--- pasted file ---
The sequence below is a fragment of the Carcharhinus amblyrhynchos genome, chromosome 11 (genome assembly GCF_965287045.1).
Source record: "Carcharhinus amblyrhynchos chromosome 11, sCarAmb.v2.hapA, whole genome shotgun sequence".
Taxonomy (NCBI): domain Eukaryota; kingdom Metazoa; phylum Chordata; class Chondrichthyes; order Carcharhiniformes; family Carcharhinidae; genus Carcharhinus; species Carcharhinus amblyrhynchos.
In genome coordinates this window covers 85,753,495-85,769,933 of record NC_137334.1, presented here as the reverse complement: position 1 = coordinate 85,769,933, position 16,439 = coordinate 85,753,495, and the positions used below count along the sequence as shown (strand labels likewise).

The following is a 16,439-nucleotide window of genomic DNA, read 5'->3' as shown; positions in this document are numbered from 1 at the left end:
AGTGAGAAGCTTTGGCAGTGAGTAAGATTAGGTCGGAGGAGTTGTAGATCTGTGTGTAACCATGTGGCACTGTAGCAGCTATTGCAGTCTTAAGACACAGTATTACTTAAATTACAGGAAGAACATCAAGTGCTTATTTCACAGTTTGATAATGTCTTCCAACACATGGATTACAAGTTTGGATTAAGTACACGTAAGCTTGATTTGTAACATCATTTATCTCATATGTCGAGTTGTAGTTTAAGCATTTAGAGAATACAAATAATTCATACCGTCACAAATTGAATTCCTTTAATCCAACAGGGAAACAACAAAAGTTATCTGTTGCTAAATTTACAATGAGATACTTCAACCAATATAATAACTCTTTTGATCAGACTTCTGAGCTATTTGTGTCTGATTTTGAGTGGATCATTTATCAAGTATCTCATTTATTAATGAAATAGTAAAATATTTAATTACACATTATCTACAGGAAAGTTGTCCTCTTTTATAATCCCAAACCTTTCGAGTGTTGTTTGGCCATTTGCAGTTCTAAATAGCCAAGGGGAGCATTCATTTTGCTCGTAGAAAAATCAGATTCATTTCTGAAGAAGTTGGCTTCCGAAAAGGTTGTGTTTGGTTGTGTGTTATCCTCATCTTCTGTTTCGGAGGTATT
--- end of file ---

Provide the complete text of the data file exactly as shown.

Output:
The sequence below is a fragment of the Carcharhinus amblyrhynchos genome, chromosome 11 (genome assembly GCF_965287045.1).
Source record: "Carcharhinus amblyrhynchos chromosome 11, sCarAmb.v2.hapA, whole genome shotgun sequence".
Taxonomy (NCBI): domain Eukaryota; kingdom Metazoa; phylum Chordata; class Chondrichthyes; order Carcharhiniformes; family Carcharhinidae; genus Carcharhinus; species Carcharhinus amblyrhynchos.
In genome coordinates this window covers 85,753,495-85,769,933 of record NC_137334.1, presented here as the reverse complement: position 1 = coordinate 85,769,933, position 16,439 = coordinate 85,753,495, and the positions used below count along the sequence as shown (strand labels likewise).

The following is a 16,439-nucleotide window of genomic DNA, read 5'->3' as shown; positions in this document are numbered from 1 at the left end:
AGTGAGAAGCTTTGGCAGTGAGTAAGATTAGGTCGGAGGAGTTGTAGATCTGTGTGTAACCATGTGGCACTGTAGCAGCTATTGCAGTCTTAAGACACAGTATTACTTAAATTACAGGAAGAACATCAAGTGCTTATTTCACAGTTTGATAATGTCTTCCAACACATGGATTACAAGTTTGGATTAAGTACACGTAAGCTTGATTTGTAACATCATTTATCTCATATGTCGAGTTGTAGTTTAAGCATTTAGAGAATACAAATAATTCATACCGTCACAAATTGAATTCCTTTAATCCAACAGGGAAACAACAAAAGTTATCTGTTGCTAAATTTACAATGAGATACTTCAACCAATATAATAACTCTTTTGATCAGACTTCTGAGCTATTTGTGTCTGATTTTGAGTGGATCATTTATCAAGTATCTCATTTATTAATGAAATAGTAAAATATTTAATTACACATTATCTACAGGAAAGTTGTCCTCTTTTATAATCCCAAACCTTTCGAGTGTTGTTTGGCCATTTGCAGTTCTAAATAGCCAAGGGGAGCATTCATTTTGCTCGTAGAAAAATCAGATTCATTTCTGAAGAAGTTGGCTTCCGAAAAGGTTGTGTTTGGTTGTGTGTTATCCTCATCTTCTGTTTCGGAGGTATT